Hepatitis virus infections are the most common cause of liver disease worldwide. Sudan is classified among the countries
with high hepatitis B virus seroprevalence. Exposure to the virus varied from 47%-78%, with a hepatitis B surface antigen prevalence ranging from 6.8% in central Sudan to 26% in southern Sudan. Studies pointed to infection in early childhood in southern Sudan while there was a trend of increasing infection rate with increasing age in northern Sudan.
Hepatitis B virus was the commonest cause of chronic liver disease and hepatocellular carcinoma and was the second commonest cause of acute liver failure in the Sudan. Studies of hepatitis C virus showed a low seroprevalence of 2.2%-4.8% and there was no association with schistosomiasis or with parenteral antischistosomal therapy. Hepatitis E virus was the commonest cause of acute hepatitis among pediatric, adult, and displaced populations. Recent introduction of screening of blood and blood products for hepatitis B virus and hepatitis C virus infections and the introduction of hepatitis B virus vaccine as part of the extended program of immunization is expected to reduce the infection rate of these viruses in the Sudan.
World Hepatitis Day 2017 is being commemorated under the theme "Eliminate Hepatitis" to mobilize intensified action towards the health targets in the 2030 Sustainable Development Goals. In 2016, the World Health Assembly endorsed WHO’s first global health sectors strategy on viral hepatitis to help countries scale up their responses.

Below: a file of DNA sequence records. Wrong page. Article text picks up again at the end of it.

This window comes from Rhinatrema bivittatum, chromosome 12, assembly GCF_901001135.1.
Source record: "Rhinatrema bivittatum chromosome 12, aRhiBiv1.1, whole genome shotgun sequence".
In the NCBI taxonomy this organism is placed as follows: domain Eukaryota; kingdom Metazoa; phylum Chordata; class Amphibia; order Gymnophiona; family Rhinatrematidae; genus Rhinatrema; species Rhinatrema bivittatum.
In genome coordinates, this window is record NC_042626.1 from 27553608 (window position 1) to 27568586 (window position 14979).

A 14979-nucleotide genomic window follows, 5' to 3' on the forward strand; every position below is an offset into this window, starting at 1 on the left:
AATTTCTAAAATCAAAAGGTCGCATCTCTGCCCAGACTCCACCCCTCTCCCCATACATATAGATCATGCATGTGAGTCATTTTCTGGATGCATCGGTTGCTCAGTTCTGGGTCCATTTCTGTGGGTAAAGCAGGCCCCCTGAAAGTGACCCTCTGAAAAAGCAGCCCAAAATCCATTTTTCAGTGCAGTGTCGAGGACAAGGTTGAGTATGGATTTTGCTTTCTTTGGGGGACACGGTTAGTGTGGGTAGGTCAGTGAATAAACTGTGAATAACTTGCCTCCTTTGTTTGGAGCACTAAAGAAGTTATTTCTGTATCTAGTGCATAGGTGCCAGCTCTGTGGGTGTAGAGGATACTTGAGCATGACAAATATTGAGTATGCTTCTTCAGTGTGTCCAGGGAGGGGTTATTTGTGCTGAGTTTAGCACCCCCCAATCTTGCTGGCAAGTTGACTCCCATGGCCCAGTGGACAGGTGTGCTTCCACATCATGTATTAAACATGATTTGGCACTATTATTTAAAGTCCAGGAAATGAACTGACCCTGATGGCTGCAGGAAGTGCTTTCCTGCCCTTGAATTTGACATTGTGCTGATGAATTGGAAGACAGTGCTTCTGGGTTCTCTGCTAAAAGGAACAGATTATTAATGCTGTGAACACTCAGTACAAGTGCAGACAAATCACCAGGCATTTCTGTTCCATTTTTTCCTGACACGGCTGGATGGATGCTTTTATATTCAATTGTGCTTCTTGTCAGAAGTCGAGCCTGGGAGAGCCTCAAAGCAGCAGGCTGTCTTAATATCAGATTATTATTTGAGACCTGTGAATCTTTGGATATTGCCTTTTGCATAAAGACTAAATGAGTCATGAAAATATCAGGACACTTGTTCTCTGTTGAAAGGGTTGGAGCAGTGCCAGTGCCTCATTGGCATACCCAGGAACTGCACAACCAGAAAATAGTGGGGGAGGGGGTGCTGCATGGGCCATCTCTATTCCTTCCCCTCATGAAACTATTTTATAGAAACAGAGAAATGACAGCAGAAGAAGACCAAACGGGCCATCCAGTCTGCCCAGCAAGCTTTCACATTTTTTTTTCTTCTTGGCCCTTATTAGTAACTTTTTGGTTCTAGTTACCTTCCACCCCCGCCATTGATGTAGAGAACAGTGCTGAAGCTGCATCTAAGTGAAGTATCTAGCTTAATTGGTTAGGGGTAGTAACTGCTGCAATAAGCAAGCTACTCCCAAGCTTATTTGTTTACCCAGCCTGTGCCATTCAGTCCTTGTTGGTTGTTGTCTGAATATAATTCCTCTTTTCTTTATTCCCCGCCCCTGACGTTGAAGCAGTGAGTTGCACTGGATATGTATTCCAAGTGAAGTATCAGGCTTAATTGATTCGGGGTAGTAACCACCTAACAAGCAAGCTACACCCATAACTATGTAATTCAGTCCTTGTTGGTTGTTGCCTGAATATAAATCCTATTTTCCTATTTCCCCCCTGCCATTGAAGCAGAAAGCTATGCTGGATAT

The new WHO data show that more than 86% of countries reviewed have set national hepatitis elimination targets and more than 70% have begun to develop national hepatitis plans to enable access to effective prevention, diagnosis, treatment and care services. Furthermore, nearly half of the countries surveyed are aiming for elimination through providing universal access to hepatitis treatment. But WHO is concerned that progress needs to speed up.
Viral hepatitis affected 325 million people worldwide in 2015, with 257 million people living with hepatitis B and 71 million people living with hepatitis C - the two main killers of the five types of hepatitis. Viral hepatitis caused 1.34 million deaths in 2015 – a figure close to the number of TB deaths and exceeding deaths linked to HIV. We can protect ourselves against hepatitis B by being vaccinated. The hepatitis B vaccine has an outstanding record of safety and effectiveness. The vaccine is 95% effective in preventing chronic infections from developing. Protection lasts for 20 years at least, no booster is recommended by WHO as of today.
Strong commitment to eliminate hepatitis within the communities by providing them health services will protect and prevent from hepatitis. So, everybody should aware about the disease
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